- Associated Press - Monday, December 8, 2014

JEFFERSON CITY, Mo. (AP) - Conservative Club for Growth chairwoman Bev Randles on Monday received $1 million from wealthy political activist Rex Sinquefield to explore her chances of running for Missouri lieutenant governor.

The donation came the same day lawmakers discussed potential reforms to campaign finance and ethics laws, and Democratic U.S. Sen. Claire McCaskill slammed what she called an effort to “purchase the loyalty” of state officials.

The $1 million is the largest lump sum Sinquefield has given to a single potential candidate since at least 2008, according to online campaign finance records.

Randles’ spokesman, Todd Abrajano, said she plans to use the money to travel the state and gauge support from Missourians. The money later could be used for a full-blown campaign if she decides to run, he said.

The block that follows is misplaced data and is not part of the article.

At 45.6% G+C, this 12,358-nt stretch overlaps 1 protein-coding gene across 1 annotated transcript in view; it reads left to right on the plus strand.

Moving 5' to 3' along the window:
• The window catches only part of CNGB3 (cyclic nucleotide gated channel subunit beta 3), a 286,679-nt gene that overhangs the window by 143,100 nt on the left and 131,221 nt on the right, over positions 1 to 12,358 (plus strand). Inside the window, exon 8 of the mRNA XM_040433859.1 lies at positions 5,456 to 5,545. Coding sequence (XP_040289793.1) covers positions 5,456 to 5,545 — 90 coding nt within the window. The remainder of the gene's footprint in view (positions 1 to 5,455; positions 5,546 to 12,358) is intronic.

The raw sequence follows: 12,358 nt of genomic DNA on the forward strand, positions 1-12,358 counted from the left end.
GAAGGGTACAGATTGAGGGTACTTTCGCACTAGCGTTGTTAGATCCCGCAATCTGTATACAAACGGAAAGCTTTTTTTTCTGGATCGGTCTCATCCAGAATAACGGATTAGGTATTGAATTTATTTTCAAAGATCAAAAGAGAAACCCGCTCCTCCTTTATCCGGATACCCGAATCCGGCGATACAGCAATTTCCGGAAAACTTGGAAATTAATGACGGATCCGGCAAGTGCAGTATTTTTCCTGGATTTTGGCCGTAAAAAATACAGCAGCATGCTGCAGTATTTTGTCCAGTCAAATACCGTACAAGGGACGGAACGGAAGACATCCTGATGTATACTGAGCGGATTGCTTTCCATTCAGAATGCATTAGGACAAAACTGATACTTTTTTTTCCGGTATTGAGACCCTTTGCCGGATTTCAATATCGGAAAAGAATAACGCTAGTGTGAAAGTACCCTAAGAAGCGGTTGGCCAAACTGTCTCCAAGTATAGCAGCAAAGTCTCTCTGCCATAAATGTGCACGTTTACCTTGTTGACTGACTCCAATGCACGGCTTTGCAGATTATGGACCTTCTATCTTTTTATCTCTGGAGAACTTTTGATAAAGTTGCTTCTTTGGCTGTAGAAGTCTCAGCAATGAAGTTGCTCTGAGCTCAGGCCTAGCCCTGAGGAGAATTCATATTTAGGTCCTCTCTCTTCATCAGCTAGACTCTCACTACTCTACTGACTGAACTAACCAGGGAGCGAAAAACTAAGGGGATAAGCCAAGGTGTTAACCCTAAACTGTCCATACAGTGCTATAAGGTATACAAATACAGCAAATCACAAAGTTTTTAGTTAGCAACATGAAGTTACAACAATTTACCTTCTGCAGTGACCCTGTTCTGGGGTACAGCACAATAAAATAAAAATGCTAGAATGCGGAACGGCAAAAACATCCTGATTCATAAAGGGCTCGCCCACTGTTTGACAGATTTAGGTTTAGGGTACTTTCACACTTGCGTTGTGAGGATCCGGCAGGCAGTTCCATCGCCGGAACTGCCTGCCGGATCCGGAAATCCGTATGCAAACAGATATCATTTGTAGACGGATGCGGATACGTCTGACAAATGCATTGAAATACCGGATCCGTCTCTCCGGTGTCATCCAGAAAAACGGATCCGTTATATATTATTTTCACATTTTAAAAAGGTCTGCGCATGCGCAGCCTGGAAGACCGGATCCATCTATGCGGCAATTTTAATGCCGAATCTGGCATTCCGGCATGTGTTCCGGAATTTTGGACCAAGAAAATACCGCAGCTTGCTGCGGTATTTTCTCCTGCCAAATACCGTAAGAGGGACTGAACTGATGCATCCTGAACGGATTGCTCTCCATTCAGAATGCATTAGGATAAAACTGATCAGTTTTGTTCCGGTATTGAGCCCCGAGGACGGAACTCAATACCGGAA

Sinquefield also helped finance the Missouri Club for Growth, which campaigned for a successful constitutional amendment that gave lawmakers the ability to override a governor’s decision to freeze or slow spending. According to the records, the financier as of Monday had given another $870,000 to former U.S. Attorney and Missouri House Speaker Catherine Hanaway, the only declared Republican running for governor in 2016.

McCaskill blasted Sinquefield’s most recent donation and said in a statement that Missourians should question if “they really want a government completely owned by one St. Louis billionaire.”

Abrajano called McCaskill a hypocrite for donating more than $800,000 to Missouri Democrats this past election cycle.

Missouri lawmakers on Monday discussed potential changes to state campaign finance and ethics laws following claims that Attorney General Chris Koster was influenced by lobbyist perks and campaign contributions.

But some Missouri experts have questioned whether there’s enough momentum to pass effective changes in a state some call the “Wild West” of campaign finance.

Missouri State University political scientist George Connor said the public has little interest in the process behind government, even when there’s concern that members representing either side of the political spectrum are exercising an “inordinate influence on the political process” with money.

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